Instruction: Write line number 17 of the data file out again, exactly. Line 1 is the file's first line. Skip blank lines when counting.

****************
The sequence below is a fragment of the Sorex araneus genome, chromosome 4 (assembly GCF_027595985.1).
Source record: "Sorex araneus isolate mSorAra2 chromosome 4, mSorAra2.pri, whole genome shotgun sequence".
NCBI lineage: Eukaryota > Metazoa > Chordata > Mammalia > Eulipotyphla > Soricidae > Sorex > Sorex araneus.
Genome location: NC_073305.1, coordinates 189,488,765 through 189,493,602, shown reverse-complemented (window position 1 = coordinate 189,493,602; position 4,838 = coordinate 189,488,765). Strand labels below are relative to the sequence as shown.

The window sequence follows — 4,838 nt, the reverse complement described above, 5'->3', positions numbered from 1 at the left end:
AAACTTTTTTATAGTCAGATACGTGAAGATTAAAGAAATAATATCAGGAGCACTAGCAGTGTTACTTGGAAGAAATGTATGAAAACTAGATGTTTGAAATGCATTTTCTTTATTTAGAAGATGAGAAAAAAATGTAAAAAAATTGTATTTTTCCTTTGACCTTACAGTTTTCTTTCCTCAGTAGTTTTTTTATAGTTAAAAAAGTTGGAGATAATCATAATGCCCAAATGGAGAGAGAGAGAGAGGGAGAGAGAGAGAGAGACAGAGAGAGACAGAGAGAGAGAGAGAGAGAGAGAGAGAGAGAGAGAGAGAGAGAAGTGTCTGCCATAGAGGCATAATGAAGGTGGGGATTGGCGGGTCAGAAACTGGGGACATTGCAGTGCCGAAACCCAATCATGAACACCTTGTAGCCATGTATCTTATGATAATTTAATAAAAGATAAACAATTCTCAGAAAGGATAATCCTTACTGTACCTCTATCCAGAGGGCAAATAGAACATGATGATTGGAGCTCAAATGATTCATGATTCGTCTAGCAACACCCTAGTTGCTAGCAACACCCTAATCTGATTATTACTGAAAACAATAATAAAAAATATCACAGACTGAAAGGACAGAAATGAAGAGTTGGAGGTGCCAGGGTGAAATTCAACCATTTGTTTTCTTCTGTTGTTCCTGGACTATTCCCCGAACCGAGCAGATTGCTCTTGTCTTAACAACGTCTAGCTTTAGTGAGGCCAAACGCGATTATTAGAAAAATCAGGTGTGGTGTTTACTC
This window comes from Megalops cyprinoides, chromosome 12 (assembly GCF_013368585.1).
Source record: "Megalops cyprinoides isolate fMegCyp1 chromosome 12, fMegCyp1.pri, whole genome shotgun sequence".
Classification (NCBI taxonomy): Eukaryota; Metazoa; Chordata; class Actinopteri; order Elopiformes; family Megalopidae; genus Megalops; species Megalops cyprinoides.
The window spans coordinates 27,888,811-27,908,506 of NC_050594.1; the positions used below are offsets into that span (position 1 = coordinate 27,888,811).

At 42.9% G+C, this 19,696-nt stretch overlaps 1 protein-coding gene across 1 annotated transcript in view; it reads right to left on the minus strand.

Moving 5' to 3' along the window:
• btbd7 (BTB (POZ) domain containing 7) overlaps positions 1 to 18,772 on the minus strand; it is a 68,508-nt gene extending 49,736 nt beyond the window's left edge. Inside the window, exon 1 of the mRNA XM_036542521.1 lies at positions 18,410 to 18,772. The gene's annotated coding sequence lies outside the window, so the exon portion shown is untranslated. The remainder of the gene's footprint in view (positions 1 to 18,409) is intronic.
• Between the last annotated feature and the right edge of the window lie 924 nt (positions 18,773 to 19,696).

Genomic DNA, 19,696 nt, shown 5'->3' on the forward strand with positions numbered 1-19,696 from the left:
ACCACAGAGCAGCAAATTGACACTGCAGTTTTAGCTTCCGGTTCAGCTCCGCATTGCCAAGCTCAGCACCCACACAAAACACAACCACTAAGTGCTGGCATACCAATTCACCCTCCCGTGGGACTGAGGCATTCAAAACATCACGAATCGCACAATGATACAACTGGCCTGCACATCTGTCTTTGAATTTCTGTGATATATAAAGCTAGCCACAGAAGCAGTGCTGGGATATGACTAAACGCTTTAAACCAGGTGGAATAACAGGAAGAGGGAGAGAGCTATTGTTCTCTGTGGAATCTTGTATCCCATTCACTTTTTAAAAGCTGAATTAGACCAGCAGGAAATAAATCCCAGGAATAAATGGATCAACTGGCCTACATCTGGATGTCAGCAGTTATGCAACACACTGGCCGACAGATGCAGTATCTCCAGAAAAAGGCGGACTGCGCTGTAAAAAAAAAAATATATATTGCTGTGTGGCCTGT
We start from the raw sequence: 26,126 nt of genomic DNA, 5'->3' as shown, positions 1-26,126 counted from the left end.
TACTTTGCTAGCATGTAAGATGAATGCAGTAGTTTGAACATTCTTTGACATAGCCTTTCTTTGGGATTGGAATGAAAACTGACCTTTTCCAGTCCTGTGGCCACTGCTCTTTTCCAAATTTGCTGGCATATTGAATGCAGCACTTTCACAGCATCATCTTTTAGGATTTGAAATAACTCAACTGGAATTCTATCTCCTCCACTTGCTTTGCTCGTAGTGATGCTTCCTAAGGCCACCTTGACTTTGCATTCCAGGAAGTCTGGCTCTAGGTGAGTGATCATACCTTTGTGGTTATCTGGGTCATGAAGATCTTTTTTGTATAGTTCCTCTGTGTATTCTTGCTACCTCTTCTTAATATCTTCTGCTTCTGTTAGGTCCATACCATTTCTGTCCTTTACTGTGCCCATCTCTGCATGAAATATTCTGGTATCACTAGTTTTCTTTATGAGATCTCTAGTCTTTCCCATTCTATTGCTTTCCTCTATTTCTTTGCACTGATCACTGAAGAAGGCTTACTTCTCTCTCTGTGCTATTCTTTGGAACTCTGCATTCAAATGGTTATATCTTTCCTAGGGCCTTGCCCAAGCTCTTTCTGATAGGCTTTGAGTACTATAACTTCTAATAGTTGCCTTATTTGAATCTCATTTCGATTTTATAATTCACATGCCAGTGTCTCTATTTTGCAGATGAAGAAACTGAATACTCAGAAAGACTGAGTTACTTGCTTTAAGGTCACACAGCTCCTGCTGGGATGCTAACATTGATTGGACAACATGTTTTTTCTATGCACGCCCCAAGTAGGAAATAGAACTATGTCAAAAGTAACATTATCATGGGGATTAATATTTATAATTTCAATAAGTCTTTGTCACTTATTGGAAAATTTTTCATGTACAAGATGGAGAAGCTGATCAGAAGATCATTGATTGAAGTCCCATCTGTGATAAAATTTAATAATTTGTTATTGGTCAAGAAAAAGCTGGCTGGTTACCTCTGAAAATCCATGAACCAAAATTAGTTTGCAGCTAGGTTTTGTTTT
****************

We start from the raw sequence: 26,126 nt of genomic DNA, 5'->3' as shown, positions 1-26,126 counted from the left end.